CW-complex, Hausdorff space, second-countable space, sober space
connected space, locally connected space, contractible space, locally contractible space
A topological space is separable if it has a countable dense subset.
To be explicit, $X$ is separable if there exists an infinite sequence $a\colon \mathbb{N} \to X$ such that, given any point $b$ in $X$ and any neighbourhood $U$ of $b$, we have $a_i \in U$ for some $i$.
A second-countable space is separable and first-countable, but the converse need not (see Steen Seebach Example 51 ).
Many results in analysis are easiest for separable spaces. This is particularly true if one wishes to avoid using strong forms of the axiom of choice or to be predicative over the natural numbers.
A metric space $X$ is separable iff every open set is a countable union of balls.
One direction is easy: if $x_i$ is a countable dense subset of $X$ and $r_j$ is an enumeration of the rationals, then the balls $B_{r_j}(x_i)$ is a countable base ($X$ is a second-countable space), and in particular every open set is a union of a family of such balls that is at most countable.
The other direction is trickier. (This is based on a MathOverflow discussion, which for the moment we record with little adaptation.) Suppose $X$ is not separable; construct by recursion a sequence $x_\beta$ of length $\omega_1$ such that no $x_\beta$ lies in the closure of the set of its predecessors $x_\alpha$ (each such set is countable and therefore not dense, so such $x_\beta$ outside its closure can be found at each stage).
Therefore, for each $x_\beta$ we may choose a rational radius $r_\beta$ such that the ball $B_{r_\beta}(x_\beta)$ contains no predecessor $x_\alpha$. There are uncountably many $\beta$, so some rational radius $r$ was used uncountably many times. The collection of $x_\beta$ for which $r_\beta = r$ forms another $\omega_1$-sequence which we now use instead of the first; since all the radii are the same, this sequence has the property that each $B_r(x_\beta)$ contains no other $x_\alpha$, no matter whether $\alpha$ appears before or after $\beta$ in the sequence.
Provided that there uncountably many such $x_\alpha$ that are non-isolated in $X$, we can easily construct an open set $U$ that is not a countable union of balls. For around each such $x_\alpha$ we can find a small ball $B_{s_\alpha}(x_\alpha)$ of radius at most $r/2$, such that $B_r(x_\alpha) \backslash B_{s_\alpha}(x_\alpha)$ is inhabited by a point $p_\alpha$. Put $U = \bigcup_\alpha B_{s_\alpha}(x_\alpha)$. No ball $B_s(x_\alpha)$ interior to $U$ can contain another $x_\beta$, since for that we would need $s \gt r$ and such $B_s(x_\alpha)$ would then include $p_\alpha$, which is excluded from $U$ by design. Thus, since there are uncountably many $x_\beta$, we need uncountably many balls to cover $U$.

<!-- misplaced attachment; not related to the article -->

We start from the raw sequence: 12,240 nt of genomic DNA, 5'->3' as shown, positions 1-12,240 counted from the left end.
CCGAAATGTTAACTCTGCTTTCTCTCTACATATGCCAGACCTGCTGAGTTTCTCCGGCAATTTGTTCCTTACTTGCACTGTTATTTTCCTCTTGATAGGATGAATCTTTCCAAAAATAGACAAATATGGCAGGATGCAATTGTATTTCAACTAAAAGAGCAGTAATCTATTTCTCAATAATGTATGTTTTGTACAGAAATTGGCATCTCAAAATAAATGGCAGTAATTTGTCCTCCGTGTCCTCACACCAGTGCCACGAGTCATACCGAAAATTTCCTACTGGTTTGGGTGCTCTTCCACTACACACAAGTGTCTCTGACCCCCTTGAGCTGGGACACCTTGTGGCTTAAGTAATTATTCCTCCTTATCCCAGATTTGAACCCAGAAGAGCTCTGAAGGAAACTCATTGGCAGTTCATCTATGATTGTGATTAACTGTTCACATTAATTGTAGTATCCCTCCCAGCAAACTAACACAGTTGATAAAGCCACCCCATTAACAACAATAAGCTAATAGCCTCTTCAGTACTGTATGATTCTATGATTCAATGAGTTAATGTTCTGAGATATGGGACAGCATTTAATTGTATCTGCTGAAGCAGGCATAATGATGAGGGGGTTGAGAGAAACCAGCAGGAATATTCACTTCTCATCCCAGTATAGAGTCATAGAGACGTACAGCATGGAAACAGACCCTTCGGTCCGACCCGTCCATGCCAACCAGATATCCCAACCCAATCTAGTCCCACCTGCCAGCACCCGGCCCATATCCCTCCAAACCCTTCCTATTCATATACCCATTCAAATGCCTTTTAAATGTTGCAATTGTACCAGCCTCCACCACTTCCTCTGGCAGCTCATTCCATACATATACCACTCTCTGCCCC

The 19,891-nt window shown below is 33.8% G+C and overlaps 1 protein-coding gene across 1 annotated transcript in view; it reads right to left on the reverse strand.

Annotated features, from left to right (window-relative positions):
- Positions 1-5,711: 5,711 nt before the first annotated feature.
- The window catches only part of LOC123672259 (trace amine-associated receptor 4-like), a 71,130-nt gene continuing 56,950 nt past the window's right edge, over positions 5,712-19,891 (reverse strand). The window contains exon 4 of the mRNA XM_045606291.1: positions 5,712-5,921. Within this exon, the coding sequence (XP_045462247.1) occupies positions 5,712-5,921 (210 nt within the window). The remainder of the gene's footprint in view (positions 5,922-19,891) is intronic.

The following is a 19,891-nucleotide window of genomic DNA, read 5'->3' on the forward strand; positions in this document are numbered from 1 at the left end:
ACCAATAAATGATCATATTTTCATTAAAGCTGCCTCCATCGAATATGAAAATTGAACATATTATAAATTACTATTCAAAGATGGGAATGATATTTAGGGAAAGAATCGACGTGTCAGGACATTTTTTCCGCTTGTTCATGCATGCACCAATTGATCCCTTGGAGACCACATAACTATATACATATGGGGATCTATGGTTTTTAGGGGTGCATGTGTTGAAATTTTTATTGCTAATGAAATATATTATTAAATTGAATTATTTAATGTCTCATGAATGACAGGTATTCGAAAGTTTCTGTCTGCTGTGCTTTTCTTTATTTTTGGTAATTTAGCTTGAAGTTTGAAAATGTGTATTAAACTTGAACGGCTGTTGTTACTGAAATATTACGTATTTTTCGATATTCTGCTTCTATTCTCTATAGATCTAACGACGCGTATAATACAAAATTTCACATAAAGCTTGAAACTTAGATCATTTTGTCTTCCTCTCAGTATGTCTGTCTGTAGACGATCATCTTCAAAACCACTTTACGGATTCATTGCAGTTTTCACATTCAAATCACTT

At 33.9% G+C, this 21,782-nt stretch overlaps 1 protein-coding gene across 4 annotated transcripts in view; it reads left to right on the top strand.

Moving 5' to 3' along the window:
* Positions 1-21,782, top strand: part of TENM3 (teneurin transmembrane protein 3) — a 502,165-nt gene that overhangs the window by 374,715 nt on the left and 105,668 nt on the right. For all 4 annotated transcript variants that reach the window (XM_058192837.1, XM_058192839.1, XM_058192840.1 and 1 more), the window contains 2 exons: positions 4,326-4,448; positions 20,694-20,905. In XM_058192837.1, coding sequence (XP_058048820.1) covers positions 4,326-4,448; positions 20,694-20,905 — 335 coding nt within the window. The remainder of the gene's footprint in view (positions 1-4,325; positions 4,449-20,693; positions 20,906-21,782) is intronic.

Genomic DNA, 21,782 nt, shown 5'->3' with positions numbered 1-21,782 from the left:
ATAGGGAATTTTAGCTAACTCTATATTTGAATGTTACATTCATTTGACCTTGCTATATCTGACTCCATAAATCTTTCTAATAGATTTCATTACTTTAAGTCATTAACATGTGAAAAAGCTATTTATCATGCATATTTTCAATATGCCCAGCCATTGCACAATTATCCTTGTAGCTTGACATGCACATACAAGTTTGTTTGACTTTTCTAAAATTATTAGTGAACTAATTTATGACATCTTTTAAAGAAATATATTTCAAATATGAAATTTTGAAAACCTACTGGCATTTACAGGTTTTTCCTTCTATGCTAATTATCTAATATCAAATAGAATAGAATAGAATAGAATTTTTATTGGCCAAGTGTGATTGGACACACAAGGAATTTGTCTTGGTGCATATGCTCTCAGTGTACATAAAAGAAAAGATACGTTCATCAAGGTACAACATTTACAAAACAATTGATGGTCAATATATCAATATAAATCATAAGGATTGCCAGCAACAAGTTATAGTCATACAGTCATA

We may therefore assume that there are at most countably many non-isolated $x_\beta$. Discard these, so without loss of generality we may suppose all the $x_\beta$ are isolated points of $X$ and that for some fixed $r$ the ball $B_r(x_\beta)$ contains no other $x_\alpha$. For each $\beta$, let $t_\beta$ be the supremum over all $t$ such that $B_t(x_\beta)$ is countable. It follows that $B_{t_\beta}(x_\beta)$ is itself countable, as is $\{\alpha: \alpha \lt \beta\}$. At each stage $\beta$, there is a countable set $C_\beta$ disjoint from $B_{t_\beta}(x_\beta) \cup \{\alpha: \alpha \lt \beta\}$ such that for each $s \gt t_\beta$, there exists $y \in C_\beta$ with $d(x_\beta, y) \lt s$. By transfinite induction, we can construct a cofinal subset $I$ of $\omega_1$ such that $x_\beta \notin C_\alpha$ whenever $\alpha \lt \beta$. The set $Y = \{x_\alpha: \alpha \in I\}$ is open in $X$, and we claim that it is not a countable union of balls. For suppose otherwise. Let $F$ be such a countable family of balls; then there is some minimal $\alpha$ for which $B_t(x_\alpha) \in F$ is uncountable, so that $t \gt t_\alpha$. By construction of $C_\alpha$, there exists $y \in C_\alpha \cap B_t(x_\alpha)$. But since $Y = \bigcup F$, we have that $y = x_\beta$ for some $\beta \in I$, and this contradicts our condition on $I$.
separable space